Pam Kiely, an associate vice president at the Environmental Defense Fund, noted that the membership of the U.S. Climate Alliance won’t change much after Tuesday. Of the 24 participating states that have committed to meeting the goals of the Paris Agreement, only Nevada Gov. Steve Sisolak (D) was losing Wednesday. Tina Kotek, a Democrat, was narrowly leading in Oregon, another alliance member.
“The main thing we can take away from the gubernatorial results is that strong commitments on climate and taking steps forward on climate action like in Pennsylvania are electoral benefits for constituents right now,” Kiely said.
Observers said the Democratic victories were due to a range of factors, including several weak Republican candidates and outrage at the Supreme Court decision to overturn Roe v. Wade. But they also reflected a shift in the Democrats’ approach to climate policy.
Cap and trade was the Democrats’ gold standard for cutting emissions a decade ago. But the approach was savaged by Republicans, who said it would drive up energy costs and kill jobs. The argument helped sink the 2010 federal cap-and-trade bill and a handful of Democratic gubernatorial hopefuls that year.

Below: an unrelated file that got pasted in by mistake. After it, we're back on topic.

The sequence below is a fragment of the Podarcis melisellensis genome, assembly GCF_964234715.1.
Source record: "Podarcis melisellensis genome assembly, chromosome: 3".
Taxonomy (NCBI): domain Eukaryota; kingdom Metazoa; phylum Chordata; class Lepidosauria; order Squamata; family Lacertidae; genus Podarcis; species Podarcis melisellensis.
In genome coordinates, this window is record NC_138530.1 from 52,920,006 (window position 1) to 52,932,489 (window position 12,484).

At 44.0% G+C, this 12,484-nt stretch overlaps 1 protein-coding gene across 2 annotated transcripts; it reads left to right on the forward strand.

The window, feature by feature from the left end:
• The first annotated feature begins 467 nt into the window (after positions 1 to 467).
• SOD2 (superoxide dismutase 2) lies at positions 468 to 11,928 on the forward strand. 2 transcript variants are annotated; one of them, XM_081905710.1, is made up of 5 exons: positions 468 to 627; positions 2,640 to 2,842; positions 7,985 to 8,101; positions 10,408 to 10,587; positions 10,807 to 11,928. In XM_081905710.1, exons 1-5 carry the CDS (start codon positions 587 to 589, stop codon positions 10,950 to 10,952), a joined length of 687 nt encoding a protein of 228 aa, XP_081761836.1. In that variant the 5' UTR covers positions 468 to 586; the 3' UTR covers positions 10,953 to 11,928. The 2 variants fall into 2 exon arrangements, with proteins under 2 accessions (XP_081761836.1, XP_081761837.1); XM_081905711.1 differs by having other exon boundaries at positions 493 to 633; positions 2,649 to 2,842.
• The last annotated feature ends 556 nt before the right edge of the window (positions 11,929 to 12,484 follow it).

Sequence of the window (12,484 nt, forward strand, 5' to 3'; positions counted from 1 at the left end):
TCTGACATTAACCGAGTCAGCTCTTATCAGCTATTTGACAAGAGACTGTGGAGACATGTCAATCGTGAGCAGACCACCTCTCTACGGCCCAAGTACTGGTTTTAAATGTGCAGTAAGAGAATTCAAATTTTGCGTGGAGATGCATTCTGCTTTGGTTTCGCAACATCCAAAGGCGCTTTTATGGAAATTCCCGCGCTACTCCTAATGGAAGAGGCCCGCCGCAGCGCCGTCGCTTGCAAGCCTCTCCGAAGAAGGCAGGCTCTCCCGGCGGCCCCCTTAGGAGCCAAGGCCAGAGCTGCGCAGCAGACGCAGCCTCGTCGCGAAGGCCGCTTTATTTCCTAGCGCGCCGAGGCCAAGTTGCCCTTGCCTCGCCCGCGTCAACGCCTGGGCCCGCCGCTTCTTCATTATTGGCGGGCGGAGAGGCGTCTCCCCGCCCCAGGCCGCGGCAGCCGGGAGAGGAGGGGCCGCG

Twelve years ago in the Midwest, Republicans won governorships in Ohio, Michigan and Wisconsin — spelling the end for a proposed regional cap-and-trade program. Susana Martinez’s 2010 victory in New Mexico stymied the expansion of California’s cap-and-trade system (Climatewire, Nov. 3, 2010). And in Maine, Paul LePage won the governor’s mansion while railing against the Regional Greenhouse Gas Initiative, a cap-and-trade program for power plants in the Northeast (Climatewire, Nov. 1, 2011).